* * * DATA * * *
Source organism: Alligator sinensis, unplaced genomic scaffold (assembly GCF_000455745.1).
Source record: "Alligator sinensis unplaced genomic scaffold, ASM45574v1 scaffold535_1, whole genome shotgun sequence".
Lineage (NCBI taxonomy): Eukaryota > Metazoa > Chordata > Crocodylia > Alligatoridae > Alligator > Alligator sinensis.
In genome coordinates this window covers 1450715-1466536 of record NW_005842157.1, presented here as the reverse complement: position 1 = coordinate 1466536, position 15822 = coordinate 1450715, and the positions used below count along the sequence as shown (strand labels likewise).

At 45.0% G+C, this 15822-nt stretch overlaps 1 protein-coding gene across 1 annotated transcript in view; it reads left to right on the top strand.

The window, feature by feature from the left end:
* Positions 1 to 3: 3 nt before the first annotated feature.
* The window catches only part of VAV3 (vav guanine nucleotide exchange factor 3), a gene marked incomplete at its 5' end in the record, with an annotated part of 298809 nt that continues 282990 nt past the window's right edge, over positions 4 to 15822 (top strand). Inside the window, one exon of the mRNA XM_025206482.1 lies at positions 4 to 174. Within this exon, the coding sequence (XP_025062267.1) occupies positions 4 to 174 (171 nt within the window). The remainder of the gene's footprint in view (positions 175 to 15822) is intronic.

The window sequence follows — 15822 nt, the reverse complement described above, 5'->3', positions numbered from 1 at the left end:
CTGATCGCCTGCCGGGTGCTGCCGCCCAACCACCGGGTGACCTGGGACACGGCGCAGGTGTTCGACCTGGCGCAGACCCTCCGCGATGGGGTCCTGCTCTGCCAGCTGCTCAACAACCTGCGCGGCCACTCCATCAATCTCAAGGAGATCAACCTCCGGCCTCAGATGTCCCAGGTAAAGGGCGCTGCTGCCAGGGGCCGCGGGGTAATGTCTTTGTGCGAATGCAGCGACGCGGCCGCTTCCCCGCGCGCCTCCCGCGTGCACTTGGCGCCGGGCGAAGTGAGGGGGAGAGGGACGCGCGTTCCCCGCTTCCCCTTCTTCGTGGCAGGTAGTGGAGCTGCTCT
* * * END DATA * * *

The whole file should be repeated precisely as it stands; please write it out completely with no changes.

Source organism: Alligator sinensis, unplaced genomic scaffold (assembly GCF_000455745.1).
Source record: "Alligator sinensis unplaced genomic scaffold, ASM45574v1 scaffold535_1, whole genome shotgun sequence".
Lineage (NCBI taxonomy): Eukaryota > Metazoa > Chordata > Crocodylia > Alligatoridae > Alligator > Alligator sinensis.
In genome coordinates this window covers 1450715-1466536 of record NW_005842157.1, presented here as the reverse complement: position 1 = coordinate 1466536, position 15822 = coordinate 1450715, and the positions used below count along the sequence as shown (strand labels likewise).

At 45.0% G+C, this 15822-nt stretch overlaps 1 protein-coding gene across 1 annotated transcript in view; it reads left to right on the top strand.

The window, feature by feature from the left end:
* Positions 1 to 3: 3 nt before the first annotated feature.
* The window catches only part of VAV3 (vav guanine nucleotide exchange factor 3), a gene marked incomplete at its 5' end in the record, with an annotated part of 298809 nt that continues 282990 nt past the window's right edge, over positions 4 to 15822 (top strand). Inside the window, one exon of the mRNA XM_025206482.1 lies at positions 4 to 174. Within this exon, the coding sequence (XP_025062267.1) occupies positions 4 to 174 (171 nt within the window). The remainder of the gene's footprint in view (positions 175 to 15822) is intronic.

The window sequence follows — 15822 nt, the reverse complement described above, 5'->3', positions numbered from 1 at the left end:
CTGATCGCCTGCCGGGTGCTGCCGCCCAACCACCGGGTGACCTGGGACACGGCGCAGGTGTTCGACCTGGCGCAGACCCTCCGCGATGGGGTCCTGCTCTGCCAGCTGCTCAACAACCTGCGCGGCCACTCCATCAATCTCAAGGAGATCAACCTCCGGCCTCAGATGTCCCAGGTAAAGGGCGCTGCTGCCAGGGGCCGCGGGGTAATGTCTTTGTGCGAATGCAGCGACGCGGCCGCTTCCCCGCGCGCCTCCCGCGTGCACTTGGCGCCGGGCGAAGTGAGGGGGAGAGGGACGCGCGTTCCCCGCTTCCCCTTCTTCGTGGCAGGTAGTGGAGCTGCTCT